Durbin Reiterates That Interchange Rule Will Help Consumers
Pushing back against what he says is one of the most expensive lobbying efforts by big banks, Senate Majority Whip Richard Durbin (D-Ill.) said today that credit unions and small banks were being used by larger financial institutions.
He said on a conference call organized by supporters of his amendment that those who want to delay the implementation of the rule are trying to erect a smokescreen. He noted that there have already been nine hearings and three Government Accountability Office studies on the subject.
He also noted that all but three credit unions and about 100 small banks would be exempt from the provisions, and accused the big banks of having smaller institutions be the main spokespersons on the issue because the big banks “aren’t the most popular folks,” these days.
Durbin declined to assess the legislative prospects for the effort to delay the implementation of the rule, which is being led by Sen. Jon Tester (D-Mont.), but noted that they will have to come up with 60 votes to get the bill passed, just as he did. Tester has introduced legislation to delay implementation of the Fed’s rule by two years. A companion bill has been introduced in the House by Rep. Shelley Moore Capito (R-W.Va.), which would delay it by one year. Both bills call for a study by financial regulators, including the NCUA.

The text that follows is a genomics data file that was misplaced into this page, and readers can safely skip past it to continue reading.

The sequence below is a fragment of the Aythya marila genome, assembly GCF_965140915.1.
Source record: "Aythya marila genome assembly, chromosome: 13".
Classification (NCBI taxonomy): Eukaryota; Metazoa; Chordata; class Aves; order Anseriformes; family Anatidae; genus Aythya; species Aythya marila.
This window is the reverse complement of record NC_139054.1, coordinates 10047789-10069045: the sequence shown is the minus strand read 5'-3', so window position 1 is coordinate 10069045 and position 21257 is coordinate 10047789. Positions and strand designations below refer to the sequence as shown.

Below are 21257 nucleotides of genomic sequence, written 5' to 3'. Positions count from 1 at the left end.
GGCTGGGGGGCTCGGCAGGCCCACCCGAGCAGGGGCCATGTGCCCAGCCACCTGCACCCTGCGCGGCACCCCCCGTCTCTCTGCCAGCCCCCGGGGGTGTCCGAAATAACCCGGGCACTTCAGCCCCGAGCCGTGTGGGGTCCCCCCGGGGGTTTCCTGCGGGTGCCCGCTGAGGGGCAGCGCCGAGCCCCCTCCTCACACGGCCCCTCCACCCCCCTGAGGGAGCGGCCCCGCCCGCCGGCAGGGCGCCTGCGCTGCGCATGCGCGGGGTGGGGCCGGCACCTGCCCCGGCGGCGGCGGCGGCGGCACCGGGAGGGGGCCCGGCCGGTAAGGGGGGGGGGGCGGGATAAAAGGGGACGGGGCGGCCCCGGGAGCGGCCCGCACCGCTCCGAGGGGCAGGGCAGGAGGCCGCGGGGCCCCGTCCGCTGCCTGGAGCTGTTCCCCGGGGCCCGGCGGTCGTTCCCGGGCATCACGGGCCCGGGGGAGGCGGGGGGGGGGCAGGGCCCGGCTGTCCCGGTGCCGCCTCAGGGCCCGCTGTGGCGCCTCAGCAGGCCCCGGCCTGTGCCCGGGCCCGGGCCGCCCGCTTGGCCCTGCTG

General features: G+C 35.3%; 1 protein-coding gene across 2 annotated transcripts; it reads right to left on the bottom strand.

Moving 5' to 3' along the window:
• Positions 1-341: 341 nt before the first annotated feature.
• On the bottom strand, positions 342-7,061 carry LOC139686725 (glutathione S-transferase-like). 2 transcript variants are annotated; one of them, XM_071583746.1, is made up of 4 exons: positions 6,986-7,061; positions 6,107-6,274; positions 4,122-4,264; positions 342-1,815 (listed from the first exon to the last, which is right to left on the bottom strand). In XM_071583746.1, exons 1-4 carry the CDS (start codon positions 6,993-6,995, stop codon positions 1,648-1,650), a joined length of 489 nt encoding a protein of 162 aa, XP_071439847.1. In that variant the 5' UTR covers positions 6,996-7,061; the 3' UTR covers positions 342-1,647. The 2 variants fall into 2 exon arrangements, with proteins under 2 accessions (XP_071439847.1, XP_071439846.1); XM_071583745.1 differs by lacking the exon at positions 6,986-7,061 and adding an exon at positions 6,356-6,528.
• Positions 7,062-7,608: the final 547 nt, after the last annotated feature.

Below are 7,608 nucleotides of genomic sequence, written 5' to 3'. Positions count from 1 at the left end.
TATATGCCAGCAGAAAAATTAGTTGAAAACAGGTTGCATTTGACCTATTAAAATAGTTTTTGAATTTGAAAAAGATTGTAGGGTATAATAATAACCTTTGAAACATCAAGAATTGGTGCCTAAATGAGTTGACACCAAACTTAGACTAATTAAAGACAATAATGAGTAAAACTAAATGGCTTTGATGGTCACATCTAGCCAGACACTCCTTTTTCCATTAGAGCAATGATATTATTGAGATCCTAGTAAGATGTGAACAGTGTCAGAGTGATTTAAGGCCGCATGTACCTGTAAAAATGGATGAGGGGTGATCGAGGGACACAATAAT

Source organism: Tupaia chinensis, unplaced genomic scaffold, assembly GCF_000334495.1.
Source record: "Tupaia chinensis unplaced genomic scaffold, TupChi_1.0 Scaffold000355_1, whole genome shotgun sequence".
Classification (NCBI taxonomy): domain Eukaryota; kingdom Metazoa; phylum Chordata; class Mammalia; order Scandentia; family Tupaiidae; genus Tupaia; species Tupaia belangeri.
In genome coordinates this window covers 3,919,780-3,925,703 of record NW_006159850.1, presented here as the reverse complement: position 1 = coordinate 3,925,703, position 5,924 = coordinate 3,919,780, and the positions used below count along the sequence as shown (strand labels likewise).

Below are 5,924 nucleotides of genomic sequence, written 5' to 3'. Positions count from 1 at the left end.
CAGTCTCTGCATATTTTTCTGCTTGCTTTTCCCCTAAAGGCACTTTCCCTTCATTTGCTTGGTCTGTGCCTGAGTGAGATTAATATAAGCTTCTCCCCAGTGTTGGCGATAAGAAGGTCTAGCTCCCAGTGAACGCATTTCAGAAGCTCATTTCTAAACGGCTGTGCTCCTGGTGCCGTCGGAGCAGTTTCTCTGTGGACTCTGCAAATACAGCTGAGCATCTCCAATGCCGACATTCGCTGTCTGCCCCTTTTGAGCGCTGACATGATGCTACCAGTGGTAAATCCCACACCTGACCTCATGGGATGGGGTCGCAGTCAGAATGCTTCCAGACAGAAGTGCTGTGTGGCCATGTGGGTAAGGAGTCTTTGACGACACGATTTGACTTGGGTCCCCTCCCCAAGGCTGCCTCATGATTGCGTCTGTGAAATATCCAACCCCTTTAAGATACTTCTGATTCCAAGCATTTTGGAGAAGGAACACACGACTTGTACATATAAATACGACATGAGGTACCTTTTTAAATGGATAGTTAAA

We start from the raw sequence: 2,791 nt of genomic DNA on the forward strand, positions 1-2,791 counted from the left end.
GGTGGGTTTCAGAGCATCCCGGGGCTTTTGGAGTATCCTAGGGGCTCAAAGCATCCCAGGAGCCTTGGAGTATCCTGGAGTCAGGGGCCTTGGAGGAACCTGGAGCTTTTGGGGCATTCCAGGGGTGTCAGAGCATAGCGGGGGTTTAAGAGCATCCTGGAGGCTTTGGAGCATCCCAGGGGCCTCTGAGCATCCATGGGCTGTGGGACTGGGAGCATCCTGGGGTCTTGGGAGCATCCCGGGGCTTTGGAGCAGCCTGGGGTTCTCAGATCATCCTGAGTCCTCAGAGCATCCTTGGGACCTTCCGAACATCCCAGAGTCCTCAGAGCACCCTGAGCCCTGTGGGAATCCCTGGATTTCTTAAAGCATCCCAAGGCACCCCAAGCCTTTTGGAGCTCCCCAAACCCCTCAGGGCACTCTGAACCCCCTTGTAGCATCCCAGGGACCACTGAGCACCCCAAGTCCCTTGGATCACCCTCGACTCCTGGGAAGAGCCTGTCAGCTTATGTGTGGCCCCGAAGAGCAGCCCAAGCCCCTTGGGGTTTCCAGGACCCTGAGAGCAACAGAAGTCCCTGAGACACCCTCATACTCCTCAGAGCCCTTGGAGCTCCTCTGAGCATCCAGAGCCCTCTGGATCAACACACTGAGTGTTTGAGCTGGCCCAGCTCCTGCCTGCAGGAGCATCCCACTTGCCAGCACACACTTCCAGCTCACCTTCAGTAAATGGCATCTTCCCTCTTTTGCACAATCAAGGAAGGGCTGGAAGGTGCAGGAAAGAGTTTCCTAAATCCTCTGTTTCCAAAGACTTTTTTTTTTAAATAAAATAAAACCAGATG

When asked whether consumers could be guaranteed that retailers would pass on savings from lower fees, Art Potash, CEO of Potash Brothers Market, a three-store grocery chain in Illinois, cited historical trends.
He noted that whenever there have been innovations and cost savings, the profit margins of stores such as his remained constant, which means that consumers usually see lower prices.
According to the proposed rule, the allowable costs for interchange would be limited to no more than the issuer's allowable costs divided by the number of electronic debit transactions on which the issuer received or charged an interchange transaction fee in the calendar year. Or the issuer could receive debit interchange capped at 12 cents per transaction.
According to the provisions of the financial overhaul passed by Congress last year, the final rule must be approved by April 21 and in effect by July 21.
To read the Senate bill, S. 575 or the House bill, H.R 1081, go to: http://thomas.loc.gov